Cordless phones with large buttons, adjustable ringer/hearing volume, etc.
Emergency phone alerts can get you the emergency help that you need
Telephone amplifiers make sounds both louder and clearer.
Telephones with amplified sound (speaker and ringer) for those with mild hearing...
Telephones with over-sized buttons that make for easier dialing.
Captioned Phone is a amplified telephone for people with hearing loss that displ...
Clarity brand phones are designed specifically with the elderly and seniors in m...
Staying in touch is essential, both for maintaining social ties and for safety reasons. Today, you can choose from a wide variety of phones for seniors, designed to meet both hearing and vision needs. Phone choices include traditional landline phones for seniors, cordless phones for seniors and even cell phones.
Telephones for seniors with vision impairment offer features including large, high contrast and easy to press buttons; illuminated and sometimes adjustable-angle display screens that show caller ID information; and a set amount of memory to store important numbers so that you don’t have to look them up every time you want to make a call.
Phones for seniors with hearing impairment have many sound adjustments to help you better hear your calls. First, look for a phone that enables you to significantly raise the volume on the ringer. Another feature that helps ensure no more missed calls is a flashing or strobe light that goes off when a call comes in. Amplified phones allow you to increase the sound volume so that you can better hear the caller. The increased decibel (db) range can be anywhere from 10 to 100 db or more, louder than a regular phone; some phones allow you to increase the sound in increments. If you wear a hearing aid, look for phones that say they are Hearing Aid compatible.
Some telephone designs are better suited to people with arthritis, including cordless phones for seniors with lightweight and ergonomic handsets.
Convenient features in phones for the elderly or for any age include built-in phonebooks that allow you to program most frequently called numbers, sometimes as many as 30 or more; memory buttons that offer one touch access to up to 9 phone numbers—use them for close relatives or emergency services; and last number memory that gives you one touch redial when you don’t get an answer; a built-in digital answering machine that lets you retrieve messages without worrying about tape.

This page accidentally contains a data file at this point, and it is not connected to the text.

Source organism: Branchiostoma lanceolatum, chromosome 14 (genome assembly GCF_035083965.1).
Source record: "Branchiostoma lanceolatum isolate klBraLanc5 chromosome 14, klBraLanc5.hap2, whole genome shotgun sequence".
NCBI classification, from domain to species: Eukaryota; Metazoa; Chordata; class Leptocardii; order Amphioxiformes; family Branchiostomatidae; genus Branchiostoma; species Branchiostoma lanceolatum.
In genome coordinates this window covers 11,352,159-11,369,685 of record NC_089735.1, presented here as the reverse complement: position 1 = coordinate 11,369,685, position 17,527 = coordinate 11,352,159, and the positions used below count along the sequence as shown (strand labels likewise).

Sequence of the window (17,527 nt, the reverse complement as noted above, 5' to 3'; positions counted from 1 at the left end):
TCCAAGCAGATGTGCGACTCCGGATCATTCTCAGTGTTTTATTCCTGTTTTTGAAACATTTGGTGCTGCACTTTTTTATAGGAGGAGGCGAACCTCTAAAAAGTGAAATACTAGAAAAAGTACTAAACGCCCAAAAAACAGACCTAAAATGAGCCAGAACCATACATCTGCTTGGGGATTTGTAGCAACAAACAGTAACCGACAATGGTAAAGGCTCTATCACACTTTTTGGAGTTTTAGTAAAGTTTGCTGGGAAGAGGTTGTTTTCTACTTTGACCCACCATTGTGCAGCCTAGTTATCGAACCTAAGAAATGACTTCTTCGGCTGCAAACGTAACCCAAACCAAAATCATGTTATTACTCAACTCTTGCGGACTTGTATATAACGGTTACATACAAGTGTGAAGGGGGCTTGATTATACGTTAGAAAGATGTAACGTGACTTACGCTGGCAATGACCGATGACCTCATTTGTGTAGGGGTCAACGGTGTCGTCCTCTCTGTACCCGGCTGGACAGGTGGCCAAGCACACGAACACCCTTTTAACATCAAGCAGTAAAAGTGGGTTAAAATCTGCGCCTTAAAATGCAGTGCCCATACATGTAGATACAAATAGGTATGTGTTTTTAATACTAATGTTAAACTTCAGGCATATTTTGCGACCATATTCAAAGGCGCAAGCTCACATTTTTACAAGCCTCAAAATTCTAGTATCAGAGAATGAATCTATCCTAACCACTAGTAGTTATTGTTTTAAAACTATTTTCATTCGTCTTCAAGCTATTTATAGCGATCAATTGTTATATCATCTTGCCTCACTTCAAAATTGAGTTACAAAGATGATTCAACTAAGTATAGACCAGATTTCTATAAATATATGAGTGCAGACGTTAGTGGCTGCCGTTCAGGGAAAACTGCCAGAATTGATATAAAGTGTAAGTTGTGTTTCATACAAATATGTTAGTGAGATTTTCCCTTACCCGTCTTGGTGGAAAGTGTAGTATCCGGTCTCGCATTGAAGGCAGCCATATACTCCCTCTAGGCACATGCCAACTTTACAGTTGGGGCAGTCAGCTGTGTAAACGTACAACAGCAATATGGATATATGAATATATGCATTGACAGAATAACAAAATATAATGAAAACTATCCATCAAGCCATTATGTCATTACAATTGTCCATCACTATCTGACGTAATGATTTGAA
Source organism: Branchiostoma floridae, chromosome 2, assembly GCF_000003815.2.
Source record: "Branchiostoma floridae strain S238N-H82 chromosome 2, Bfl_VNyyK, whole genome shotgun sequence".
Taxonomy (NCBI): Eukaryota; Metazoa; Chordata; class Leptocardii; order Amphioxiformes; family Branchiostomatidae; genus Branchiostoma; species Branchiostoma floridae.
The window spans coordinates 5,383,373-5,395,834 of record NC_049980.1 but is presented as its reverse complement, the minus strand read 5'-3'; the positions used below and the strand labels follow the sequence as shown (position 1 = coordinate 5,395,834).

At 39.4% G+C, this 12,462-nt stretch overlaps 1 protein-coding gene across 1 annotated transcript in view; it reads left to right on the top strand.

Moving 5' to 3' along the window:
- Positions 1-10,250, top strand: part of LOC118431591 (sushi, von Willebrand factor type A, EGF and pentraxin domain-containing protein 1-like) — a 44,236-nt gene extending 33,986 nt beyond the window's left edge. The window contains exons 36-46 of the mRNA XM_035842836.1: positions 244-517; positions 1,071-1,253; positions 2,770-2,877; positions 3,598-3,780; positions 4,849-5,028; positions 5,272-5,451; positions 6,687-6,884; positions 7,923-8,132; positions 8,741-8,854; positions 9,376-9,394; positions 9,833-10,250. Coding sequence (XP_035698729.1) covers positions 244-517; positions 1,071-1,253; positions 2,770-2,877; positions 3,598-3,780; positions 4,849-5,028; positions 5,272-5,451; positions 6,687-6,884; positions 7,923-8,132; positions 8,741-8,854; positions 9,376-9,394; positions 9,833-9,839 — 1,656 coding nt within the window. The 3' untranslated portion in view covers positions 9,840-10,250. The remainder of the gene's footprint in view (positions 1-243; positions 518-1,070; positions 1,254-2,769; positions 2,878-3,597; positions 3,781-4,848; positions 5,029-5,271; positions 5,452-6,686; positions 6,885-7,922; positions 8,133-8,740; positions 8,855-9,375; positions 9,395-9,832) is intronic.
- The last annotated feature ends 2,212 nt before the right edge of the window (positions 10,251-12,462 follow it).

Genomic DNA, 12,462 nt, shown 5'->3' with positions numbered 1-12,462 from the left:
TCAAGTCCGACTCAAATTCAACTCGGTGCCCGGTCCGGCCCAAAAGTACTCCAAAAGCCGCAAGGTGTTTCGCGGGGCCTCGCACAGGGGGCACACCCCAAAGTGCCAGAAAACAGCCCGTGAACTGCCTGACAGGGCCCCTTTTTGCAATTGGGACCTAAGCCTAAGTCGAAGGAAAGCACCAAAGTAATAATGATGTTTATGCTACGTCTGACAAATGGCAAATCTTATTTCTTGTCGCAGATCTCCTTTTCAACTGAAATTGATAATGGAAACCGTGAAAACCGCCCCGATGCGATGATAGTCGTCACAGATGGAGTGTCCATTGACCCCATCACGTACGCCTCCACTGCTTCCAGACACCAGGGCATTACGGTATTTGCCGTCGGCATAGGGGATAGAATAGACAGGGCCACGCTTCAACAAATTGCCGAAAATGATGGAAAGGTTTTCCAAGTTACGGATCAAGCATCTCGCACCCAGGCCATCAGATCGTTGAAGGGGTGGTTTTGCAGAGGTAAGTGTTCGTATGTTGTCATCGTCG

If you’re considering a cordless, look at an expandable cordless phone system that lets you add the exact number of handsets you need, up to as many as 5, so you can place them as needed in kitchen, bedroom or living room. Some even offer a loud and clear handset speakerphone with intercom between the handsets so you can speak to loved ones room to room.
Some phones for seniors have an emergency button that links you directly with emergency services. Another option is a personal emergency pendant communicator. For instance, Freedom Alert by Logicmark lets you program up to 4 numbers that can be reached at the push of a button, providing a personal link to family, friends or emergency personnel. You can set the system with a flick of a slide switch on the base unit to call up to 4 custom contacts, to call up to 4 custom contacts and then the 911 emergency operator or to call just the 911 emergency operator. Because you are speaking through the pendant, FreedomAlert allows you to personally communicate your emergency from anywhere in your home or yard; it attaches to your choice of lanyard, wrist strap or belt clip. And there are no monthly fees, activation fees